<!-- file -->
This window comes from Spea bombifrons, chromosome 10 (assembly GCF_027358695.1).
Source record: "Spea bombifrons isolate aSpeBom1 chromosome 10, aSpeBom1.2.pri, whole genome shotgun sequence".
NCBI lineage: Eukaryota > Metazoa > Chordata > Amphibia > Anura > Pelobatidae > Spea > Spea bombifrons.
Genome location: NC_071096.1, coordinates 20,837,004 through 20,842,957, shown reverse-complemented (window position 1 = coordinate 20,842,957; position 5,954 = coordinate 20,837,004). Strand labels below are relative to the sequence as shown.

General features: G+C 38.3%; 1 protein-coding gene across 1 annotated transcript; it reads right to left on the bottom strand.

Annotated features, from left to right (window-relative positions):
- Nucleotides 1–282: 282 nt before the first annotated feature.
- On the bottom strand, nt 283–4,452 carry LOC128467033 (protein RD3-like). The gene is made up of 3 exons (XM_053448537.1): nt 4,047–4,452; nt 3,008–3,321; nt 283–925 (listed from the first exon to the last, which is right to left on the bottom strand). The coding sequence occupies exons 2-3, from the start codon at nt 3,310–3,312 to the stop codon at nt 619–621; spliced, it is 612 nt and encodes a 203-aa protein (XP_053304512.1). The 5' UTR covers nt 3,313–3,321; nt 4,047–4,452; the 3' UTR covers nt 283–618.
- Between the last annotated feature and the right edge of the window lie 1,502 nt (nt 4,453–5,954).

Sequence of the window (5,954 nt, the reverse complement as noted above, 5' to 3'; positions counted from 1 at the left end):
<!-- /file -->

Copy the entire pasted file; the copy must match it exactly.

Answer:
This window comes from Spea bombifrons, chromosome 10 (assembly GCF_027358695.1).
Source record: "Spea bombifrons isolate aSpeBom1 chromosome 10, aSpeBom1.2.pri, whole genome shotgun sequence".
NCBI lineage: Eukaryota > Metazoa > Chordata > Amphibia > Anura > Pelobatidae > Spea > Spea bombifrons.
Genome location: NC_071096.1, coordinates 20,837,004 through 20,842,957, shown reverse-complemented (window position 1 = coordinate 20,842,957; position 5,954 = coordinate 20,837,004). Strand labels below are relative to the sequence as shown.

General features: G+C 38.3%; 1 protein-coding gene across 1 annotated transcript; it reads right to left on the bottom strand.

Annotated features, from left to right (window-relative positions):
- Nucleotides 1–282: 282 nt before the first annotated feature.
- On the bottom strand, nt 283–4,452 carry LOC128467033 (protein RD3-like). The gene is made up of 3 exons (XM_053448537.1): nt 4,047–4,452; nt 3,008–3,321; nt 283–925 (listed from the first exon to the last, which is right to left on the bottom strand). The coding sequence occupies exons 2-3, from the start codon at nt 3,310–3,312 to the stop codon at nt 619–621; spliced, it is 612 nt and encodes a 203-aa protein (XP_053304512.1). The 5' UTR covers nt 3,313–3,321; nt 4,047–4,452; the 3' UTR covers nt 283–618.
- Between the last annotated feature and the right edge of the window lie 1,502 nt (nt 4,453–5,954).

Sequence of the window (5,954 nt, the reverse complement as noted above, 5' to 3'; positions counted from 1 at the left end):